The grass is always greener

Travel broadens the mind, so they say, and having returned from a week staying with friends in Hamburg I have come back with a sense of sadness at what we in Britain have lost and continue to lose at an ever increasing pace.

I was staying in Rahlstedt, a suburb of the city and each morning of my stay I would take a walk along a stream which ran near my apartment. It was -6 and snow was on the ground by wildlife was everywhere.  Trees reverberated with drumming woodpeckers, blue and coal tits called from every garden, red squirrels chased each other through the trees. It made me realise how impoverished our own wildlife in Britain has become, how concreted over our towns.

The difference was that here wildlife was allowed to live alongside people. gardens were allowed to run wild not turned into football pitches or car parks, mature trees were not removed as potential health and safety hazards and how delightful was it to walk past a field with horses grazing or a patch of scrub and not have to feel that constant anxiety that it would soon be gone for housing.

A roe deer watched me from a field edge, bullfinches flew between the trees in line with the balconies of flats and then, in a small woodland, I watched a goshawk fall from a tree and crash land on its prey feet from me, mantling it’s feathers over the creature before flying off to a nearby branch and watching me, seemingly unconcerned by my presence.

Red squirrels, bullfinches, goshawks, when was the last time a person living in Britain saw any one of these creatures? Most people in Britain have never seen them and yet we had them once, they are not scarce because they shouldn’t be here but because we pushed them out onto the edge of things.

In the city of Hamburg wildlife is part of everyday life, it surrounds peoples lives. Why then in Britain’s suburbs is wildlife increasingly portrayed as the enemy, an annoyance which stands in the way of progress and growth, and needs to be moved somewhere more convenient.

We have much to learn from other countries, not least, how to make our cities liveable for all, people and wildlife alike.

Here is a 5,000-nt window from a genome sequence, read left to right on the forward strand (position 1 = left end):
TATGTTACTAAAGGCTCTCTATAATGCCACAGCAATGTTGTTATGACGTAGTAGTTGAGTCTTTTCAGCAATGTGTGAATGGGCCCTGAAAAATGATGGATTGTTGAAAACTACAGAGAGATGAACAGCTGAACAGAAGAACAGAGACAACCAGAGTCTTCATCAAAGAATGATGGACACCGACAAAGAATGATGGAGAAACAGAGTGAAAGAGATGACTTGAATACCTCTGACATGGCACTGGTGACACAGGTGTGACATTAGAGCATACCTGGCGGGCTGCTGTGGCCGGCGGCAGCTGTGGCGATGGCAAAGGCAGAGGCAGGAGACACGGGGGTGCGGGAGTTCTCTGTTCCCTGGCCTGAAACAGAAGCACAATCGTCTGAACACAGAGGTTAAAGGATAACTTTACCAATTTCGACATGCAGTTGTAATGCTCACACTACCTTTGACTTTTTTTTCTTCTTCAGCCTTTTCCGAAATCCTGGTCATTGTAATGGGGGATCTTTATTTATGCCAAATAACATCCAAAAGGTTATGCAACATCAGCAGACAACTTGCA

6 thoughts on “The grass is always greener

  1. Hi Carol. This is a lovely, well expressed piece that strikes a real chord with me. I get more and more despondent when I read the local press which seems to be full of reports of new developments, roads, solar energy plants, etc etc. I fear our wildlife will soon have very few places to thrive; it will simply be a question of adapt or die. However you have to strive to be positive and it’s good to know our European neighbours have more enlightened attitudes, at least in part. I’ll follow,your blog with interest and if you want to have a look at mine you can find it at . Best wishes, Barry

    • Hi Barry, So glad to know the piece touched a chord with you, this destruction of all the ‘edge of town, scrubby places’ is something I feel strongly about as well as the undermining of the protection that surrounds our most important places. I very much enjoyed your blog and the beautiful photos.

    • Thanks Simon for highlighting this issue. Although not a lover of all things Euro then I see many areas where we could learn from our neighbours and I would rather not leave the country entirely to the mercy of the current bunch of self-interested clowns running it.

    • Yes, I guess this is the problem but I also think some of it is to do with ordinary people being pushed out of cities (especially London) by housing prices so everywhere on the edge of London is being filled up with more and more housing. It just isn’t a sustainable policy to cover the countryside in houses. It just seems that more should be done to allow people to stay living close to their work in the cities. Of course this was part of the role of the long gone stock of council housing.

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